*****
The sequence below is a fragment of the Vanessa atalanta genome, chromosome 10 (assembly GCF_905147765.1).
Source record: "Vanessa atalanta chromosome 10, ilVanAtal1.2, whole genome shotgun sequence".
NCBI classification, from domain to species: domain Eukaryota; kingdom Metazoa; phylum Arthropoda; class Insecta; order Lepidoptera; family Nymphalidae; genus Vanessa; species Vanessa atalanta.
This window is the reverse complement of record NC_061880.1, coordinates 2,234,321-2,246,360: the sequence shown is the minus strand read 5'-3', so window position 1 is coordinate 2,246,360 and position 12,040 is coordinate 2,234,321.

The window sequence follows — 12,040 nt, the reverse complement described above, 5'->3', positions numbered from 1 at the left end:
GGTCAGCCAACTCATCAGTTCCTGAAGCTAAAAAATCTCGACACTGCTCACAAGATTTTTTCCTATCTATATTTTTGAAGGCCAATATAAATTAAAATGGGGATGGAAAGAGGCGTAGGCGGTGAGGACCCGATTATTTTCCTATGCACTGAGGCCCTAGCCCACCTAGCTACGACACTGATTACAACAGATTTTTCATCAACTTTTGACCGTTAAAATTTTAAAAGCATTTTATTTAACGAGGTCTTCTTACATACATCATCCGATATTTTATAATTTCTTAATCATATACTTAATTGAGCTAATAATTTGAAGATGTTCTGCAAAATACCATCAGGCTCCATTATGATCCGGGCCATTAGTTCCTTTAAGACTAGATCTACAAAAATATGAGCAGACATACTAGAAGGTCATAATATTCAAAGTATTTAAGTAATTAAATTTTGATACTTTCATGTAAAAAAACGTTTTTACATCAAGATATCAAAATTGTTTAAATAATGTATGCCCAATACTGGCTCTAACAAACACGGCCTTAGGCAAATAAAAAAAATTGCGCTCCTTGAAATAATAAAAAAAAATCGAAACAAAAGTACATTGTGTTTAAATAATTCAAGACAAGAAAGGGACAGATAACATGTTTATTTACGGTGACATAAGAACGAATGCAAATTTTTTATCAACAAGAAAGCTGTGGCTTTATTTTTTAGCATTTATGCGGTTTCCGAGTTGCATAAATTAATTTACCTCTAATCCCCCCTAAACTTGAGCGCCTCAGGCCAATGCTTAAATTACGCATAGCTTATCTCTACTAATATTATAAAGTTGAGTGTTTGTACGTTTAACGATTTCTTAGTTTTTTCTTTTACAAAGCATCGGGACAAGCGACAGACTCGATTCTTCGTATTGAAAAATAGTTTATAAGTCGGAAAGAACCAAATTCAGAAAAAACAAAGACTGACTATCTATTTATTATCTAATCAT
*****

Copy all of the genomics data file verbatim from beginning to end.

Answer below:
The sequence below is a fragment of the Vanessa atalanta genome, chromosome 10 (assembly GCF_905147765.1).
Source record: "Vanessa atalanta chromosome 10, ilVanAtal1.2, whole genome shotgun sequence".
NCBI classification, from domain to species: domain Eukaryota; kingdom Metazoa; phylum Arthropoda; class Insecta; order Lepidoptera; family Nymphalidae; genus Vanessa; species Vanessa atalanta.
This window is the reverse complement of record NC_061880.1, coordinates 2,234,321-2,246,360: the sequence shown is the minus strand read 5'-3', so window position 1 is coordinate 2,246,360 and position 12,040 is coordinate 2,234,321.

The window sequence follows — 12,040 nt, the reverse complement described above, 5'->3', positions numbered from 1 at the left end:
GGTCAGCCAACTCATCAGTTCCTGAAGCTAAAAAATCTCGACACTGCTCACAAGATTTTTTCCTATCTATATTTTTGAAGGCCAATATAAATTAAAATGGGGATGGAAAGAGGCGTAGGCGGTGAGGACCCGATTATTTTCCTATGCACTGAGGCCCTAGCCCACCTAGCTACGACACTGATTACAACAGATTTTTCATCAACTTTTGACCGTTAAAATTTTAAAAGCATTTTATTTAACGAGGTCTTCTTACATACATCATCCGATATTTTATAATTTCTTAATCATATACTTAATTGAGCTAATAATTTGAAGATGTTCTGCAAAATACCATCAGGCTCCATTATGATCCGGGCCATTAGTTCCTTTAAGACTAGATCTACAAAAATATGAGCAGACATACTAGAAGGTCATAATATTCAAAGTATTTAAGTAATTAAATTTTGATACTTTCATGTAAAAAAACGTTTTTACATCAAGATATCAAAATTGTTTAAATAATGTATGCCCAATACTGGCTCTAACAAACACGGCCTTAGGCAAATAAAAAAAATTGCGCTCCTTGAAATAATAAAAAAAAATCGAAACAAAAGTACATTGTGTTTAAATAATTCAAGACAAGAAAGGGACAGATAACATGTTTATTTACGGTGACATAAGAACGAATGCAAATTTTTTATCAACAAGAAAGCTGTGGCTTTATTTTTTAGCATTTATGCGGTTTCCGAGTTGCATAAATTAATTTACCTCTAATCCCCCCTAAACTTGAGCGCCTCAGGCCAATGCTTAAATTACGCATAGCTTATCTCTACTAATATTATAAAGTTGAGTGTTTGTACGTTTAACGATTTCTTAGTTTTTTCTTTTACAAAGCATCGGGACAAGCGACAGACTCGATTCTTCGTATTGAAAAATAGTTTATAAGTCGGAAAGAACCAAATTCAGAAAAAACAAAGACTGACTATCTATTTATTATCTAATCAT